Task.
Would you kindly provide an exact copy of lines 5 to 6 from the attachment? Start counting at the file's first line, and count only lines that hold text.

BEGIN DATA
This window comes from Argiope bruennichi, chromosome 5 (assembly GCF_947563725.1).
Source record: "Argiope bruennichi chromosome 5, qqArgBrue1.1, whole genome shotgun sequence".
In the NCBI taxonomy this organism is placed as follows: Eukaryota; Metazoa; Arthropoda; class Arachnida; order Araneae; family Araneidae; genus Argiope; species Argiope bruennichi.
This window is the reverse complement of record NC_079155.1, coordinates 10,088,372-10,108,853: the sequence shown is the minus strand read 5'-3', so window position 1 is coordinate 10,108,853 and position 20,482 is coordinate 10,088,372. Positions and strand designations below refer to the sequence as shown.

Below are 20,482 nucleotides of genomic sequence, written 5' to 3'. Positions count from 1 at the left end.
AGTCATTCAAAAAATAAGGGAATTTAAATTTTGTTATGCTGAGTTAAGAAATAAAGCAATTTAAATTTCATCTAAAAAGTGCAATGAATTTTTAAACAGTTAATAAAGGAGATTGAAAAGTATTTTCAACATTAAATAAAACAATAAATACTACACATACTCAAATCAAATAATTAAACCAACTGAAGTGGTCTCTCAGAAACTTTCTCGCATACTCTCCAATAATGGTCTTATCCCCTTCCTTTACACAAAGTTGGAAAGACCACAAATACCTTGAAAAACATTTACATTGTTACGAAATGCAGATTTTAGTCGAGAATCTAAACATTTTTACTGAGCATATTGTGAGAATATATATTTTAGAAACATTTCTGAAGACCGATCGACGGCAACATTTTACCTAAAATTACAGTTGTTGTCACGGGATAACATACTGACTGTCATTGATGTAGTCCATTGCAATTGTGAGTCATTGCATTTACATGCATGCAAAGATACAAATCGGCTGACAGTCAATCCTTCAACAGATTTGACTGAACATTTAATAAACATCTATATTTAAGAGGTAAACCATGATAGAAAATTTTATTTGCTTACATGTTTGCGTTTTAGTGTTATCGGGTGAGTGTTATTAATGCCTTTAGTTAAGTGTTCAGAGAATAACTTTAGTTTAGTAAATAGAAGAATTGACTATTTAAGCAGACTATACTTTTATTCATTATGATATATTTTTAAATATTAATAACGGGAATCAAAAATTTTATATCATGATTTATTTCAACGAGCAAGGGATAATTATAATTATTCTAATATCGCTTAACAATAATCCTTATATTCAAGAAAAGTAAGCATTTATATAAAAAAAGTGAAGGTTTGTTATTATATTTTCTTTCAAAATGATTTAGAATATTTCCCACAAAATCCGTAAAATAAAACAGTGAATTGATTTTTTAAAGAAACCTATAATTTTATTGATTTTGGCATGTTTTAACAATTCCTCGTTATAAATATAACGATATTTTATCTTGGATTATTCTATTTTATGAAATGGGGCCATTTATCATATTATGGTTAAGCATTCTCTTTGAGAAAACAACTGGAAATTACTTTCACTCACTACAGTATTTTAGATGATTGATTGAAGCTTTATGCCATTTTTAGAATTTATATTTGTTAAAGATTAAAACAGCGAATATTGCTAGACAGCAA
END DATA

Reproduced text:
Below are 20,482 nucleotides of genomic sequence, written 5' to 3'. Positions count from 1 at the left end.
AGTCATTCAAAAAATAAGGGAATTTAAATTTTGTTATGCTGAGTTAAGAAATAAAGCAATTTAAATTTCATCTAAAAAGTGCAATGAATTTTTAAACAGTTAATAAAGGAGATTGAAAAGTATTTTCAACATTAAATAAAACAATAAATACTACACATACTCAAATCAAATAATTAAACCAACTGAAGTGGTCTCTCAGAAACTTTCTCGCATACTCTCCAATAATGGTCTTATCCCCTTCCTTTACACAAAGTTGGAAAGACCACAAATACCTTGAAAAACATTTACATTGTTACGAAATGCAGATTTTAGTCGAGAATCTAAACATTTTTACTGAGCATATTGTGAGAATATATATTTTAGAAACATTTCTGAAGACCGATCGACGGCAACATTTTACCTAAAATTACAGTTGTTGTCACGGGATAACATACTGACTGTCATTGATGTAGTCCATTGCAATTGTGAGTCATTGCATTTACATGCATGCAAAGATACAAATCGGCTGACAGTCAATCCTTCAACAGATTTGACTGAACATTTAATAAACATCTATATTTAAGAGGTAAACCATGATAGAAAATTTTATTTGCTTACATGTTTGCGTTTTAGTGTTATCGGGTGAGTGTTATTAATGCCTTTAGTTAAGTGTTCAGAGAATAACTTTAGTTTAGTAAATAGAAGAATTGACTATTTAAGCAGACTATACTTTTATTCATTATGATATATTTTTAAATATTAATAACGGGAATCAAAAATTTTATATCATGATTTATTTCAACGAGCAAGGGATAATTATAATTATTCTAATATCGCTTAACAATAATCCTTATATTCAAGAAAAGTAAGCATTTATATAAAAAAAGTGAAGGTTTGTTATTATATTTTCTTTCAAAATGATTTAGAATATTTCCCACAAAATCCGTAAAATAAAACAGTGAATTGATTTTTTAAAGAAACCTATAATTTTATTGATTTTGGCATGTTTTAACAATTCCTCGTTATAAATATAACGATATTTTATCTTGGATTATTCTATTTTATGAAATGGGGCCATTTATCATATTATGGTTAAGCATTCTCTTTGAGAAAACAACTGGAAATTACTTTCACTCACTACAGTATTTTAGATGATTGATTGAAGCTTTATGCCATTTTTAGAATTTATATTTGTTAAAGATTAAAACAGCGAATATTGCTAGACAGCAA